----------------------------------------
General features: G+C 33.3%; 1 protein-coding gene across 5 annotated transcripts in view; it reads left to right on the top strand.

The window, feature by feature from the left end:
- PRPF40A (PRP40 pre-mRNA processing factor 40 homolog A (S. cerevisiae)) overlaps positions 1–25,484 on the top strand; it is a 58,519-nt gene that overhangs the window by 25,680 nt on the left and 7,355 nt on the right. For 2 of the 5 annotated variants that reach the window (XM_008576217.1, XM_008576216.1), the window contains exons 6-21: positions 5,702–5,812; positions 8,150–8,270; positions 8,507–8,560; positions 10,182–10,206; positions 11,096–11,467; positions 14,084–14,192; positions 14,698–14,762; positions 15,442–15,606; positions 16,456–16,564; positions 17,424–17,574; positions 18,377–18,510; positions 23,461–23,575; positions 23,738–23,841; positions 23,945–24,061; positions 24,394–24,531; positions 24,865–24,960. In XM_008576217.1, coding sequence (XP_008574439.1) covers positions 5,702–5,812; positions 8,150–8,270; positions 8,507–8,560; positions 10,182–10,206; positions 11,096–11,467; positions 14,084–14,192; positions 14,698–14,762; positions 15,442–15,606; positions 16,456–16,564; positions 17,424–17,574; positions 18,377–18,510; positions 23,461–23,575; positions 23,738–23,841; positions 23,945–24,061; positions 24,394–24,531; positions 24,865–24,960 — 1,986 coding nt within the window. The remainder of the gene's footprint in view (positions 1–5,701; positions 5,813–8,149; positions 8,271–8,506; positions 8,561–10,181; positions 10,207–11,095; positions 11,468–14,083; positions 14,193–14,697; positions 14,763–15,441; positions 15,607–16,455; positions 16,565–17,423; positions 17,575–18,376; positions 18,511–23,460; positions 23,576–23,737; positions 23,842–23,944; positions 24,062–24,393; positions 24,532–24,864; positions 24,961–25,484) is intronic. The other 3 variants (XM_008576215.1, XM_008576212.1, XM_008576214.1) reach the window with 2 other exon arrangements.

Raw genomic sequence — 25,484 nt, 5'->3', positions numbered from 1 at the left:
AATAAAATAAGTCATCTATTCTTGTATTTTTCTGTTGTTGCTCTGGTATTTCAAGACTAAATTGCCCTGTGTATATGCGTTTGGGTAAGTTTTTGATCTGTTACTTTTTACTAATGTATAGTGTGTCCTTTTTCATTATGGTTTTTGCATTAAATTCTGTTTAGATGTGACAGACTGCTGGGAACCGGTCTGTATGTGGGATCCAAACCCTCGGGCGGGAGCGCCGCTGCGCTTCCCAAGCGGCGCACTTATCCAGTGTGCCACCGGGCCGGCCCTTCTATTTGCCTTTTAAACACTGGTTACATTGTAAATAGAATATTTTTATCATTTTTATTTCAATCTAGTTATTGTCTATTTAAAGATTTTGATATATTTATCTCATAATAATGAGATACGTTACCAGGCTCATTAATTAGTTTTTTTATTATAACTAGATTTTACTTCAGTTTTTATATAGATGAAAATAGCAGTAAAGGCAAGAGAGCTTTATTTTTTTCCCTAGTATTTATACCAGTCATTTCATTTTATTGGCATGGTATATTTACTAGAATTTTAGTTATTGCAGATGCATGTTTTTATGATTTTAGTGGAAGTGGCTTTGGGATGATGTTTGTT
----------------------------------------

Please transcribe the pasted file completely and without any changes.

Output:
General features: G+C 33.3%; 1 protein-coding gene across 5 annotated transcripts in view; it reads left to right on the top strand.

The window, feature by feature from the left end:
- PRPF40A (PRP40 pre-mRNA processing factor 40 homolog A (S. cerevisiae)) overlaps positions 1–25,484 on the top strand; it is a 58,519-nt gene that overhangs the window by 25,680 nt on the left and 7,355 nt on the right. For 2 of the 5 annotated variants that reach the window (XM_008576217.1, XM_008576216.1), the window contains exons 6-21: positions 5,702–5,812; positions 8,150–8,270; positions 8,507–8,560; positions 10,182–10,206; positions 11,096–11,467; positions 14,084–14,192; positions 14,698–14,762; positions 15,442–15,606; positions 16,456–16,564; positions 17,424–17,574; positions 18,377–18,510; positions 23,461–23,575; positions 23,738–23,841; positions 23,945–24,061; positions 24,394–24,531; positions 24,865–24,960. In XM_008576217.1, coding sequence (XP_008574439.1) covers positions 5,702–5,812; positions 8,150–8,270; positions 8,507–8,560; positions 10,182–10,206; positions 11,096–11,467; positions 14,084–14,192; positions 14,698–14,762; positions 15,442–15,606; positions 16,456–16,564; positions 17,424–17,574; positions 18,377–18,510; positions 23,461–23,575; positions 23,738–23,841; positions 23,945–24,061; positions 24,394–24,531; positions 24,865–24,960 — 1,986 coding nt within the window. The remainder of the gene's footprint in view (positions 1–5,701; positions 5,813–8,149; positions 8,271–8,506; positions 8,561–10,181; positions 10,207–11,095; positions 11,468–14,083; positions 14,193–14,697; positions 14,763–15,441; positions 15,607–16,455; positions 16,565–17,423; positions 17,575–18,376; positions 18,511–23,460; positions 23,576–23,737; positions 23,842–23,944; positions 24,062–24,393; positions 24,532–24,864; positions 24,961–25,484) is intronic. The other 3 variants (XM_008576215.1, XM_008576212.1, XM_008576214.1) reach the window with 2 other exon arrangements.

Raw genomic sequence — 25,484 nt, 5'->3', positions numbered from 1 at the left:
AATAAAATAAGTCATCTATTCTTGTATTTTTCTGTTGTTGCTCTGGTATTTCAAGACTAAATTGCCCTGTGTATATGCGTTTGGGTAAGTTTTTGATCTGTTACTTTTTACTAATGTATAGTGTGTCCTTTTTCATTATGGTTTTTGCATTAAATTCTGTTTAGATGTGACAGACTGCTGGGAACCGGTCTGTATGTGGGATCCAAACCCTCGGGCGGGAGCGCCGCTGCGCTTCCCAAGCGGCGCACTTATCCAGTGTGCCACCGGGCCGGCCCTTCTATTTGCCTTTTAAACACTGGTTACATTGTAAATAGAATATTTTTATCATTTTTATTTCAATCTAGTTATTGTCTATTTAAAGATTTTGATATATTTATCTCATAATAATGAGATACGTTACCAGGCTCATTAATTAGTTTTTTTATTATAACTAGATTTTACTTCAGTTTTTATATAGATGAAAATAGCAGTAAAGGCAAGAGAGCTTTATTTTTTTCCCTAGTATTTATACCAGTCATTTCATTTTATTGGCATGGTATATTTACTAGAATTTTAGTTATTGCAGATGCATGTTTTTATGATTTTAGTGGAAGTGGCTTTGGGATGATGTTTGTT